Q: In your review on "The Incredibles," you mentioned that the character Edna Mode was inspired by Q from the Bond movies. I'm pretty sure she was more based on the facial features and occupation of Edith Head, the Oscar-winning costume designer.

Mohsen Ghofrani, North Canton, Ohio

A: J. Oyen of San Mateo, Calif., adds: "Edna's uncanny resemblance to Hitchcock's favorite costume designer and the fact that Edna is a world famous clothes designer in the movie seems to support the Edith Head connection."

I am persuaded Edith Head is the inspiration for the character, but that her role has been enriched by Q behavior.

Imagine the humility of Mr. Movie Encyclopedia. A critic who was writing movie reviews before I was even born.

A few days later, John Zimmerman, a dear friend and co-resident from my days in New York, emailed me the above link, asking: "Is this you?"

Knowing my love for movies, John encouraged me to start a movie review blog. He helped me design "Mo-Blog", and devise (to my knowledge) a first-ever movie rating system for it.

Case in point: the initial reasons this blog came to be, was a two-line response by Roger Ebert, and the help of a friend. That's how people change other people's lives. Little by little.

Years passed. Life caught up with me, and I had to stop blogging after a 20-month stint. Then I restarted again 3 years ago, and recently changed the name to "The Mo-View". And through the years I've been asking myself: What if Ebert hadn't responded to my criticism?

What if?

Ebert used to have a fun activity on his Facebook page. He would post an actor or director or producer's picture he had taken himself at some film festival, and ask his followers to guess who that person was. Often it would be a race between people to see who could guess correctly first. Two years ago, he posted the following picture:

I posted my guess among others:

Sundance 2000
(Photo by Roger Ebert)

Unlike ·  · Share · January 28, 2011

I know - nothing much. Nothing to add, nothing to learn. But you have to admit: it was cool. That such a great figure in movie criticism history just said: "Mohsen: Yes." It was cool.

He was accessible. He was available.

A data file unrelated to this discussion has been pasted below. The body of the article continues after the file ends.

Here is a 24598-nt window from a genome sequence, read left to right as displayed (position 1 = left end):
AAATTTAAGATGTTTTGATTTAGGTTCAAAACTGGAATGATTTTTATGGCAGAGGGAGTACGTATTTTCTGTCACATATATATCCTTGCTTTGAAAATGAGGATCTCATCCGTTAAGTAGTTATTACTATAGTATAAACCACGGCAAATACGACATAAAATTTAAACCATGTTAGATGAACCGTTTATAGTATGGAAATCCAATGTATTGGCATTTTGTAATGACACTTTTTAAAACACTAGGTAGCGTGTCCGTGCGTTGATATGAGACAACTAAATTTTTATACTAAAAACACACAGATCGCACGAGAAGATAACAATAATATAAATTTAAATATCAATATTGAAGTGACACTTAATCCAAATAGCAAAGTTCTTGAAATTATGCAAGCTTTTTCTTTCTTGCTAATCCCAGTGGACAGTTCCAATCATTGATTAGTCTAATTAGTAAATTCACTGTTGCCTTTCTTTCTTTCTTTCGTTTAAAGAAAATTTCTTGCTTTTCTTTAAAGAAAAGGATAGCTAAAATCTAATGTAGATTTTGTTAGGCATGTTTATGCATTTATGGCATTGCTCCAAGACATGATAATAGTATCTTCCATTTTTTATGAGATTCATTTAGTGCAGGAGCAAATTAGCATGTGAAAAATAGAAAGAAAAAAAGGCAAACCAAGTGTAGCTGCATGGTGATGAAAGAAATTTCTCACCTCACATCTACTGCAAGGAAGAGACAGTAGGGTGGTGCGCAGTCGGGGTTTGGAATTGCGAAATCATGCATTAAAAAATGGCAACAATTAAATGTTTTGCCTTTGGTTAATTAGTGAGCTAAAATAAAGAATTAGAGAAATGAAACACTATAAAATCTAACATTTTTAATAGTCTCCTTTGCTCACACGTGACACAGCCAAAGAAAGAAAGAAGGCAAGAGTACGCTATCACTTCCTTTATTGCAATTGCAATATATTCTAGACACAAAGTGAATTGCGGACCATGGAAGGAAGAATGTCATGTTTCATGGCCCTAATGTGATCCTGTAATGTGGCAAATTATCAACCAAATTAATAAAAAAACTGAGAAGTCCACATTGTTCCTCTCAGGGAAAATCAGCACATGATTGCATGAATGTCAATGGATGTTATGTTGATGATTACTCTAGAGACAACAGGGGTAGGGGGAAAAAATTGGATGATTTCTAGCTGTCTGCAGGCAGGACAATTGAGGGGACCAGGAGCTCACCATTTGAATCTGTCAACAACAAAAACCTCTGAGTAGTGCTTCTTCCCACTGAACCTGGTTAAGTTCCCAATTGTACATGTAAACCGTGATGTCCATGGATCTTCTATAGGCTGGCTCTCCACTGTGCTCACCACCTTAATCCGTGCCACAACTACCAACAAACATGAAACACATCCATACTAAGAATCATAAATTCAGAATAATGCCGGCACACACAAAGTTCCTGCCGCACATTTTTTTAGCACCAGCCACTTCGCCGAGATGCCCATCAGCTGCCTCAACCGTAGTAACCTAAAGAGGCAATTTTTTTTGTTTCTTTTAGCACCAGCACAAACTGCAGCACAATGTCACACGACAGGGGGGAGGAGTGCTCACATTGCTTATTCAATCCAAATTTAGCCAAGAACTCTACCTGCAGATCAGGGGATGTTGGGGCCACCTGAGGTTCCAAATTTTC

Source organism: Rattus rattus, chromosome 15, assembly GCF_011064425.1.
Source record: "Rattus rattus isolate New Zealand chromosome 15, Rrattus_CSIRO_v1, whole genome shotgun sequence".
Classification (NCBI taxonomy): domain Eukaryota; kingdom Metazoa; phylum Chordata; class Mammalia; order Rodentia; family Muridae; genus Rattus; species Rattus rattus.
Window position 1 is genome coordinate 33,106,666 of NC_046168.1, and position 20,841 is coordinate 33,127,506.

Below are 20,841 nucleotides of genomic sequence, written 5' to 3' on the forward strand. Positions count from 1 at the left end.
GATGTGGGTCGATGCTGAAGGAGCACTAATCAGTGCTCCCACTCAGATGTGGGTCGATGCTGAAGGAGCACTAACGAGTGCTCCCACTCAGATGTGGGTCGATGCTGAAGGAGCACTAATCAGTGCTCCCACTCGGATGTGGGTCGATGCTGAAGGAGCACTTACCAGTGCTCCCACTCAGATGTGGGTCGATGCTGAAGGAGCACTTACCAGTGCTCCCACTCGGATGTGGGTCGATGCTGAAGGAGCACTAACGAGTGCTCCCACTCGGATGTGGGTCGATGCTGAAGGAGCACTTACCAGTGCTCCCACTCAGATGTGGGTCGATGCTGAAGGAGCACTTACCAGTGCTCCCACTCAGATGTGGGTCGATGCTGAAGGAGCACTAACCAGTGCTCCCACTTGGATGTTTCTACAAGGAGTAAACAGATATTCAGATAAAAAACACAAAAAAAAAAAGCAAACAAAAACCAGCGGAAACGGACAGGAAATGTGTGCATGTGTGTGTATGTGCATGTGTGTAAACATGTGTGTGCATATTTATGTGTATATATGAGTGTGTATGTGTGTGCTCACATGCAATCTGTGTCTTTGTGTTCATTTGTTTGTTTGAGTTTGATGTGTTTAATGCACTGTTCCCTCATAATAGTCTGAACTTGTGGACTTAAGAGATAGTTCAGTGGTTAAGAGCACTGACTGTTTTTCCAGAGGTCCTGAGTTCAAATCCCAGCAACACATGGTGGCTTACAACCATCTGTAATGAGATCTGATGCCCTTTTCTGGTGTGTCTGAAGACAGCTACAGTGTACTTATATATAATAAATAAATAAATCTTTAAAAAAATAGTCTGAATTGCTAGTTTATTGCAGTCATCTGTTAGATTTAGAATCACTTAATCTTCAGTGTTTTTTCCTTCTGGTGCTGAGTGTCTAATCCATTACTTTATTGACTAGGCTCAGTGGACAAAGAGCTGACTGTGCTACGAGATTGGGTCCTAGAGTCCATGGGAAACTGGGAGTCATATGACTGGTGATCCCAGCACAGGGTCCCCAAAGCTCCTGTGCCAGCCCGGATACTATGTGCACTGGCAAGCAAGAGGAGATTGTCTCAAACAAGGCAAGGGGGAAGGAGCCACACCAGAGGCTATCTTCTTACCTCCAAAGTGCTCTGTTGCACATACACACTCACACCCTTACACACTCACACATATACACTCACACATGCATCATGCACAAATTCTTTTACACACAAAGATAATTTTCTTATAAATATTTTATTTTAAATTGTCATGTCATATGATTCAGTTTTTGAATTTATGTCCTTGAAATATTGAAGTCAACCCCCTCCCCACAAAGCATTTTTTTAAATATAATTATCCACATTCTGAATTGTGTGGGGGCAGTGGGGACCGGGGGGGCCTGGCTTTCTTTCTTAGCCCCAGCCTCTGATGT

In 2011, Ebert published his long-awaited autobiography, "Life Itself". After its publication, he advertised that if we bought the hard copy book online from a certain bookstore in Chicago, he would sign the book and dedicate it in his own handwriting to whomever we choose, in whatever words we choose. Obviously, I bought the book (something I rarely do, because I had already listened to the audio book), and obviously I wanted it to be dedicated to myself, with a self-appraising sentence I wrote to make me feel good.

When I received the book in the mail, I hurriedly went to the first page to see Ebert's autograph. To my surprise, a little card fell out:

"For Mohsen, Roger Ebert, 11.10.11"

What? That's it?!

But the following letter was also neatly folded inside:

At the time, I was a little disappointed. The reason I bought the book, was because I wanted it to be signed by Ebert, in my name.

But now that I look back, I guess that was selfish of me. I'm glad I have Ebert's autograph - even if it's on a little card.

For many years, I had a dream, that one day I would write a screenplay, it would become a movie, and Roger Ebert would review it on his website. It honestly didn't matter if he praised it or trashed it; because even when he trashed a movie, it was great fun (here's a good example).

Anyway, I guess I just dreamed a dream.


It's not what a movie is about, it's how it is about it.

This, in my opinion, was Ebert's greatest lesson. Ever since I read it, I've used it as an artistic compass. I never get deluded into what moral or immoral message a movie might be selling. Because that's another trap most viewers or art-lovers are utterly unable to avoid.

There was once a time when people learned from the works of Dickens, Twain, Tolstoy and Dostoyevsky. Those days are far and gone by. I grew up with the writings and characters of literary and artistic figures such as George Lucas, Steven Spielberg, Mario Puzo, Stephen King, and Roger Ebert. I think about them, and how their creations have molded who I am.

So today, another one of those giants passed on. Today, my life changed. As opposed to the past fifteen years, from now on every time I watch a movie (which by now you know is around 3-4 times a week), I will not be checking Ebert's blog and learning from him. I hope you appreciate, that is a significant change in lifestyle.

And the troubling part is, there's nobody out there as good as he was. When it comes to learning about movies, I don't know where to go from here.

Wednesday, April 3, 2013

The Bourne Legacy (2012)

Director: Tony Gilroy. Cast: Jeremy Renner, Rachel Weisz, Edward Norton, Scott Glenn, Albert Finney, David Strathairn, Joan Allen. 135 min. Rated PG-13. Action/Thriller.

With all its achievements, never been a big Bourne series fan. The usual formula for each episode is, the hero can't remember who he is, or we can't remember who he is, or he can't remember who we are - until finally, through a series of fast-edited action/chase sequences, somebody remembers who somebody is. This time, the hero isn't even Jason Bourne, but because of the previously set franchise rules, I wasn't sure about that till the very end. If you can ignore that confusion, Bourne writer and Michael Clayton director Tony Gilroy has crafted an entertaining action thriller.

Mo says: